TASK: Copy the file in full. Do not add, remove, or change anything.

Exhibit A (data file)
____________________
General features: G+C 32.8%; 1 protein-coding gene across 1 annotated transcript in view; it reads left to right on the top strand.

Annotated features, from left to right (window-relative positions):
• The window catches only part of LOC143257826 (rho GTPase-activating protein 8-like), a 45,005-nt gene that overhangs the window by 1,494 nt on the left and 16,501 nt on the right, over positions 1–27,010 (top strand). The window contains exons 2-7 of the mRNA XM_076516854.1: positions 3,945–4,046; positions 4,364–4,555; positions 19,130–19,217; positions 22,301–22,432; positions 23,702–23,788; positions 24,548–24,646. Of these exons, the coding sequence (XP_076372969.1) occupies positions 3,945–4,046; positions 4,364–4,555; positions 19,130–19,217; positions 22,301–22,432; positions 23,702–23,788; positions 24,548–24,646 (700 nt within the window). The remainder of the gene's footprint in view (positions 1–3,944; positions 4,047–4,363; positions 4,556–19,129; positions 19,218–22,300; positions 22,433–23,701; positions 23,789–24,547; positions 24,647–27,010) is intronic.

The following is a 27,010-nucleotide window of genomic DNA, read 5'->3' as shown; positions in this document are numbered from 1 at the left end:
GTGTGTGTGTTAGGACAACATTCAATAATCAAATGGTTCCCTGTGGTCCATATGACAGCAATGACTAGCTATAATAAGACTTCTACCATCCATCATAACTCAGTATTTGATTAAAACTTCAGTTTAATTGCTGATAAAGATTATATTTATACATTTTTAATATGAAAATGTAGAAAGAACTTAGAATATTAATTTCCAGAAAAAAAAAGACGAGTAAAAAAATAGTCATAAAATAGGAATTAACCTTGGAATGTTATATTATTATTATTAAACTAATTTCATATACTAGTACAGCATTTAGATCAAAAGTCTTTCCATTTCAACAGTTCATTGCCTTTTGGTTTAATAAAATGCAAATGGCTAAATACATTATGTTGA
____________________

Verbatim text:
General features: G+C 32.8%; 1 protein-coding gene across 1 annotated transcript in view; it reads left to right on the top strand.

Annotated features, from left to right (window-relative positions):
• The window catches only part of LOC143257826 (rho GTPase-activating protein 8-like), a 45,005-nt gene that overhangs the window by 1,494 nt on the left and 16,501 nt on the right, over positions 1–27,010 (top strand). The window contains exons 2-7 of the mRNA XM_076516854.1: positions 3,945–4,046; positions 4,364–4,555; positions 19,130–19,217; positions 22,301–22,432; positions 23,702–23,788; positions 24,548–24,646. Of these exons, the coding sequence (XP_076372969.1) occupies positions 3,945–4,046; positions 4,364–4,555; positions 19,130–19,217; positions 22,301–22,432; positions 23,702–23,788; positions 24,548–24,646 (700 nt within the window). The remainder of the gene's footprint in view (positions 1–3,944; positions 4,047–4,363; positions 4,556–19,129; positions 19,218–22,300; positions 22,433–23,701; positions 23,789–24,547; positions 24,647–27,010) is intronic.

The following is a 27,010-nucleotide window of genomic DNA, read 5'->3' as shown; positions in this document are numbered from 1 at the left end:
GTGTGTGTGTTAGGACAACATTCAATAATCAAATGGTTCCCTGTGGTCCATATGACAGCAATGACTAGCTATAATAAGACTTCTACCATCCATCATAACTCAGTATTTGATTAAAACTTCAGTTTAATTGCTGATAAAGATTATATTTATACATTTTTAATATGAAAATGTAGAAAGAACTTAGAATATTAATTTCCAGAAAAAAAAAGACGAGTAAAAAAATAGTCATAAAATAGGAATTAACCTTGGAATGTTATATTATTATTATTAAACTAATTTCATATACTAGTACAGCATTTAGATCAAAAGTCTTTCCATTTCAACAGTTCATTGCCTTTTGGTTTAATAAAATGCAAATGGCTAAATACATTATGTTGA